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West Nile Virus Encephalitis

Last updated Jan. 9, 2019

The West Nile Virus Encephalitis is a viral disease, which can cause an inflammation or swelling of the brain (termed encephalitis).


What are the other Names for this Condition? (Also known as/Synonyms)

  • Mosquito-Borne Encephalitis (West Nile Virus Encephalitis)
  • West Nile Encephalitis (WNE)
  • WNE (West Nile Encephalitis)

What is West Nile Virus Encephalitis? (Definition/Background Information)

  • The West Nile Virus Encephalitis is a viral disease, which can cause an inflammation or swelling of the brain (termed encephalitis). The West Nile virus (WNV) is a mosquito-transmitted virus
  • WNV is commonly found in Africa, West Asia, the Middle East, and Europe; it has also been reported from North America
  • Most people get infected with the West Nile virus through the bite of an infected mosquito, during the feeding process. Mosquitoes become infected when they feed on infected birds and can then go on to spread the virus to humans and other animals
  • Once an individual is infected with the virus, it is not transmissible from that individual to other human beings
  • Symptoms of West Nile Encephalitis (WNE) usually appear 5 to 15 days after the bite from an infected mosquito. The WNV crosses the coverings surrounding the brain (the blood-brain barrier) and infects the brain matter, causing damage and inflammation, resulting in encephalitis
  • Management of the condition is mostly by providing medical support, symptomatic treatment, and hospitalization, if necessary. The prognosis of West Nile Virus Encephalitis is generally excellent in most individuals

Who gets West Nile Virus Encephalitis? (Age and Sex Distribution)

  • West Nile Virus Encephalitis usually occurs during the summers, when mosquitoes, wild migratory birds, and humans are in close whereabouts or locations (outdoors). Thus, any individual living in an area where WNV is present, may be infected through mosquito bites
  • Worldwide, most cases tend to occur in young children and young adults; however, elderly adults are affected more severely
  • The West Nile virus is commonly found in world regions such as Africa, West Asia, the Middle East Asia, and Europe. It has also been reported from North America; the virus is prevalent across United States

What are the Risk Factors for West Nile Virus Encephalitis? (Predisposing Factors)

The risk factors for acquiring West Nile Virus Encephalitis include:

  • Living in an area where infected birds and mosquitoes reside
  • Most cases of WNE are reported during the summer months
  • Mosquito bites are particularly likely during feeding times (dawn and dusk) in the summer months
  • Time spent outdoors: A prolonged contact with mosquitoes or multiple mosquito bites enhance the risk of acquiring WNE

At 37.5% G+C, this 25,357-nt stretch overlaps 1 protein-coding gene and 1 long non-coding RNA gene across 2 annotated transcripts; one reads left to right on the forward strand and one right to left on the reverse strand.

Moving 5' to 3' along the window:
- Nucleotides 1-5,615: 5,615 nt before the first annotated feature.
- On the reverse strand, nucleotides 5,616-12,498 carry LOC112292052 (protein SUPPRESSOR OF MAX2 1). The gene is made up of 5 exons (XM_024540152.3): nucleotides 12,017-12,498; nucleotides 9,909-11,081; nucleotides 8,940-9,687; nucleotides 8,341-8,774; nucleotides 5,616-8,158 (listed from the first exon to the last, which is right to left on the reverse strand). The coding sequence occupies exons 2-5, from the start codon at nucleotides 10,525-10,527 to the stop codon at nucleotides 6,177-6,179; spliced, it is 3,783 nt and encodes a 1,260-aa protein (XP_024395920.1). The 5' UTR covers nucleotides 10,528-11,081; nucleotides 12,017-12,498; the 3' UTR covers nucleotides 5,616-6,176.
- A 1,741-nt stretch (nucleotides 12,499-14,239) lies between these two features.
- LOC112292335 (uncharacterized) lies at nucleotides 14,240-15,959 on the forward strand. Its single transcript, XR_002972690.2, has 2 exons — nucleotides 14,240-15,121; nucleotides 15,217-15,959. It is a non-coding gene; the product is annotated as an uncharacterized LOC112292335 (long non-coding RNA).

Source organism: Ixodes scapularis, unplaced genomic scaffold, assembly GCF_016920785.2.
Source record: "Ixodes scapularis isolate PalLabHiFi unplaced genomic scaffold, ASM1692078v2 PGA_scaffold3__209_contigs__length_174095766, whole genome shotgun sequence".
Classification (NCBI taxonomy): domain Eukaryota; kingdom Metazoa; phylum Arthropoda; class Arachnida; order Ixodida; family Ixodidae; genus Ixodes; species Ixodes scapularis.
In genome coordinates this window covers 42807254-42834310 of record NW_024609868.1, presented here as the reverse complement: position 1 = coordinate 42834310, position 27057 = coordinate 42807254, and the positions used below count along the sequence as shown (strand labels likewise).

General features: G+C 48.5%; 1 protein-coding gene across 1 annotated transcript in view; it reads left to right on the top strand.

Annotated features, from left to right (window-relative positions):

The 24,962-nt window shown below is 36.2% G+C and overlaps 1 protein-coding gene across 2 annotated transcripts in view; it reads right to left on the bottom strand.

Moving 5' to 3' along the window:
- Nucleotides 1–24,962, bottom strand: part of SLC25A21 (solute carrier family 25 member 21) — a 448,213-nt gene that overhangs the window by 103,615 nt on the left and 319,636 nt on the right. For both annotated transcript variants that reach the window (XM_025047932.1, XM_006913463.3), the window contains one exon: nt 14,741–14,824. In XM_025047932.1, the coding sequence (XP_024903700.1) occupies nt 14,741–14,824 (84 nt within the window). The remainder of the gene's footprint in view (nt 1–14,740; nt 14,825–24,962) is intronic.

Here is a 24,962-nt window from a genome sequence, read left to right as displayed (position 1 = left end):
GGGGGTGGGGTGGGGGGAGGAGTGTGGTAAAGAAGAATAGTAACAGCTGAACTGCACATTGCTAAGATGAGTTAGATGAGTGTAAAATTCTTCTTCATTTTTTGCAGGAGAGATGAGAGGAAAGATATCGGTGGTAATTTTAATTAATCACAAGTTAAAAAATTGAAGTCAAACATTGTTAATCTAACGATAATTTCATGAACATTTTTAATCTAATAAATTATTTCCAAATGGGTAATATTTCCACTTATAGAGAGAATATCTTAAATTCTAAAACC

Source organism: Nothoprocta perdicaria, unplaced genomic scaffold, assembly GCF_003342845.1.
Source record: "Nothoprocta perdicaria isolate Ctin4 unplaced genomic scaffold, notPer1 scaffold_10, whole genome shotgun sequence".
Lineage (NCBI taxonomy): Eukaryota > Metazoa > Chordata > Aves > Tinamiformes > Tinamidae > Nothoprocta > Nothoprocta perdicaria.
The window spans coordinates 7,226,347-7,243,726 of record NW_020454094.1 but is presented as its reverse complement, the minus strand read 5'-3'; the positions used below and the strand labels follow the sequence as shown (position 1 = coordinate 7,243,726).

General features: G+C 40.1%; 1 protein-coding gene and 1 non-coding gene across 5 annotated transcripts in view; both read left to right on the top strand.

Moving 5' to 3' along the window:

Even if one does get infected with the West Nile virus, the risk of developing a serious WNV-related illness in very small. Serious infections are more likely to develop in the following category of individuals:

  • Adults, older than 50 years of age
  • Individuals with weakened immune systems, such as after receiving an organ transplant, major surgeries, those suffering from cancer, diabetes, hypertension, and kidney disease

It is important to note that having a risk factor does not mean that one will get the condition. A risk factor increases ones chances of getting a condition compared to an individual without the risk factors. Some risk factors are more important than others.

Also, not having a risk factor does not mean that an individual will not get the condition. It is always important to discuss the effect of risk factors with your healthcare provider.

What are the Causes of West Nile Virus Encephalitis? (Etiology)

The West Nile Virus Encephalitis is transmitted to humans by the bite of mosquitoes that are infectious after feeding on a West Nile virus infected bird.

  • Birds tend to harbor the virus without actually being affected by them. The mosquitos are also responsible for transmitting the virus from one bird to another
  • Mosquitoes become infected by feeding on birds with the virus circulating in their blood. After an incubation period varying from 10-14 days, the infected mosquitoes have the ability to further transmit the virus to other animals and humans
  • Mosquito bites, which are particularly likely during peak feeding times, especially in the summer months, enable the transmission of WNV. A prolonged exposure to several mosquito bites can enhance the risk. The WNV may also be transmitted through organ transplants, in rare cases
  • When, WNV crosses the blood-brain barrier and infects the brain, it leads to brain inflammation or encephalitis

What are the Signs and Symptoms of West Nile Virus Encephalitis?